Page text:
The rear tyres are important to note actually – because only the very original release of the Turbo Hopper (which is pictured here) had these fat ones. Sometime in 1986 the car was actually changed and looked identical EXCEPT for having low-profile rear tyres on much larger white rims. So if you’re wondering if you have a truly original Turbo Hopper, just look at those rear tyres.
Another design change that occurred was the switch to “9.6volt” power. The original release model simply required 8 x AA batteries in the car. But Tyco must have wanted to profit from battery sales so they introduced their own proprietary “battery pack” (just 8 x AA rechargeable batteries joined together and sealed inside plastic) with a special plug on the end that only worked with a Tyco battery charger. And later models of the Turbo Hopper (and other cars) all use this 9.6volt pack system.
Suspension was simple and bouncy – just coil springs all round. But this was still enough to be better than pretty much any other toy R/C car on the market at the time. And together with some OK ground clearance it was enough for the ‘Hopper to scoot over most simple obstacles.
There was also a two-speed gearbox for some extra torque when you needed it. However, it had a fixed drivetrain with no differential – making it great for skids and burnouts on a dirt surface, but probably causing some gearbox wear over time. It also lacked the Digital Proportional control that some other toys had.
As for other weaknesses – the headlights on the body are often missing on used models due to the car being quick enough to roll over, particularly when turning sharply at high speed on hard/grippy surfaces. While the steering arms and little plastic “connectors” were a particularly thin and vulnerable part during collisions – so much so that spares of these were made available.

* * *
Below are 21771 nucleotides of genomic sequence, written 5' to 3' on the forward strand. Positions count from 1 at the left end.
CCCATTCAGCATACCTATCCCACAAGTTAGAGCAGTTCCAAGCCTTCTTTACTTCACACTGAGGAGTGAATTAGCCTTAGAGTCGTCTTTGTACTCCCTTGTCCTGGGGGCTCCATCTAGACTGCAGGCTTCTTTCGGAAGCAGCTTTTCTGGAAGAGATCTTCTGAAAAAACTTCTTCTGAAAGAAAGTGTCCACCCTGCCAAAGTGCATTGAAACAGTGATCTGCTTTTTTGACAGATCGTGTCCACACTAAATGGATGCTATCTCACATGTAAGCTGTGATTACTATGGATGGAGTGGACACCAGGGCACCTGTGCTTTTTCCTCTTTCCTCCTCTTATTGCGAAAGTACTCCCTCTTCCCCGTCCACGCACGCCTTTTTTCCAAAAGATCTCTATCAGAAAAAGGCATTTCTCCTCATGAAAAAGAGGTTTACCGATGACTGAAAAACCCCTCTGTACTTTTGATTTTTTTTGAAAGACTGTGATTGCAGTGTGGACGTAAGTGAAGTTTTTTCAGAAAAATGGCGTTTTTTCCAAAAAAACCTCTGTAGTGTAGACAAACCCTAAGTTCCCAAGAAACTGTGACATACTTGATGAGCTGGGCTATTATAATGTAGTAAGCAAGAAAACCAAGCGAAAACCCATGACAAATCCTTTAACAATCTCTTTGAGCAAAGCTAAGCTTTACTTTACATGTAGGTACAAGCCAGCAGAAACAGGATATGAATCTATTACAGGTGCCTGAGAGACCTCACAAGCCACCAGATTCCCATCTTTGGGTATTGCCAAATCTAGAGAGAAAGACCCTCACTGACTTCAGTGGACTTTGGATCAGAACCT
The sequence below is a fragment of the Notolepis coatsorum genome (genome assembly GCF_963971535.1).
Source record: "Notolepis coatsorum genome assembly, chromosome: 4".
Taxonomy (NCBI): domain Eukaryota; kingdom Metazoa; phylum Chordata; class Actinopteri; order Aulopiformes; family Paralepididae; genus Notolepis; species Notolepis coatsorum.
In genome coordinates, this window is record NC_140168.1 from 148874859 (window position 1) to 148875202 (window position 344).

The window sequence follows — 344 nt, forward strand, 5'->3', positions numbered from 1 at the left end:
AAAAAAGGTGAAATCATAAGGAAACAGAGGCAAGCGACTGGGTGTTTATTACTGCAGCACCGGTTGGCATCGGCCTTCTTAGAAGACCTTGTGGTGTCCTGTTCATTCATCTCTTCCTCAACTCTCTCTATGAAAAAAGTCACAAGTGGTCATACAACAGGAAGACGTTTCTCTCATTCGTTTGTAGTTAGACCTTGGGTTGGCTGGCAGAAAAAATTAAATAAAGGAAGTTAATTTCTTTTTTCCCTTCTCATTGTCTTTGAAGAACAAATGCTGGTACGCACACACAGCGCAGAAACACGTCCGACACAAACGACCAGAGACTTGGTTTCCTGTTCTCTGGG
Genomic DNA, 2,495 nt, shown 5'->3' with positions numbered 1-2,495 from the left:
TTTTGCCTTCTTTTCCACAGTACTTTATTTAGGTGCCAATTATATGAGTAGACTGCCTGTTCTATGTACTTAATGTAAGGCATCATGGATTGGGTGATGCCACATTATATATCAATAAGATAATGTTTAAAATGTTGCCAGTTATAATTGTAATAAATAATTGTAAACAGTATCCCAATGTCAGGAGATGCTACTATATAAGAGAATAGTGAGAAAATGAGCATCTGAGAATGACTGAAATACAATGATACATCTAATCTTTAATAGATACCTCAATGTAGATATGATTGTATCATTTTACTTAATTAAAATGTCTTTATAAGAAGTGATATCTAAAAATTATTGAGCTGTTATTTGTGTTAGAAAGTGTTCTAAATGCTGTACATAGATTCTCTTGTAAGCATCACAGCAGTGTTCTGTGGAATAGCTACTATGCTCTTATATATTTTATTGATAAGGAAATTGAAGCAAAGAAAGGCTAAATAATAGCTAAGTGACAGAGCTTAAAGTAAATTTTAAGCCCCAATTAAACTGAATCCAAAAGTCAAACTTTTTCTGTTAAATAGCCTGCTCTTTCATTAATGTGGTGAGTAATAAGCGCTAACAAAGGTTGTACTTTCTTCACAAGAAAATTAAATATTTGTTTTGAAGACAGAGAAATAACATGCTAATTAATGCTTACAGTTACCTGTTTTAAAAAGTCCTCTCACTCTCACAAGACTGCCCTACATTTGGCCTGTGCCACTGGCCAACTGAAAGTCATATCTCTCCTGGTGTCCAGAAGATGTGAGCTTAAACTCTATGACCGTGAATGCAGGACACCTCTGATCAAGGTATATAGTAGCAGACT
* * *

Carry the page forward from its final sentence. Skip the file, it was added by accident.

Yes, believe it or not, spare parts were readily available for this car – even at the supermarkets and toy stores where it was often sold. Tyres, bodies and other breakable parts were all sold separately. Which was another great aspect that helped elevate it above most of the other R/C toys on the market. In fact, I even found some of these spare parts among old hobby shop stock as recently as just a couple of years ago.
The box itself even came with a spare set of those steering connector things and a spare body clip, along with some really great little orange corner pylons – a nice bonus to help expand the play options.
A few other interesting notes about the Turbo Hopper…
- It appears that the Taiyo brand no longer exists and/or has recently merged with another company – sadly after more than 30 years of producing R/C toys. The official Taiyo website is no longer online.
- Some of the information on this page comes from an interesting document I found online – an old legal document outlining a case between Taiyo and Playcorp. Search the document here for the word “Hopper” to jump to the interesting bits.
Living in Australia, I remember seeing a lot of Jet Hoppers around when I was a kid, and even seeing them for sale at K-Mart.
Performance-wise, the car was quick enough to be quite exciting and spray a little dirt as it went, so there’s no doubt it became a quintessential 1980s R/C toy that a lot of kids either had – or wished they had.
These days, due to being such a famous R/C toy and the fact that most surviving examples are broken or show lots of wear, Turbo Hoppers can be quite valuable.
Due to increasing levels of interest in Turbo Hoppers, lately I’ve seen prices soar considerably higher than my earlier assessment on this article. Used, excellent condition examples can now fetch $300+. One new in box example sold for over $1000 in early 2013. Even poor condition examples can reach $100+, provided they have some redeemable qualities like being able to power up so that they can be restored or used for parts. Happy hunting!
|At a glance…|
|Digital Proportional: No|
|Batteries: 8 x AA (Car). 1 x 9volt (Transmitter)|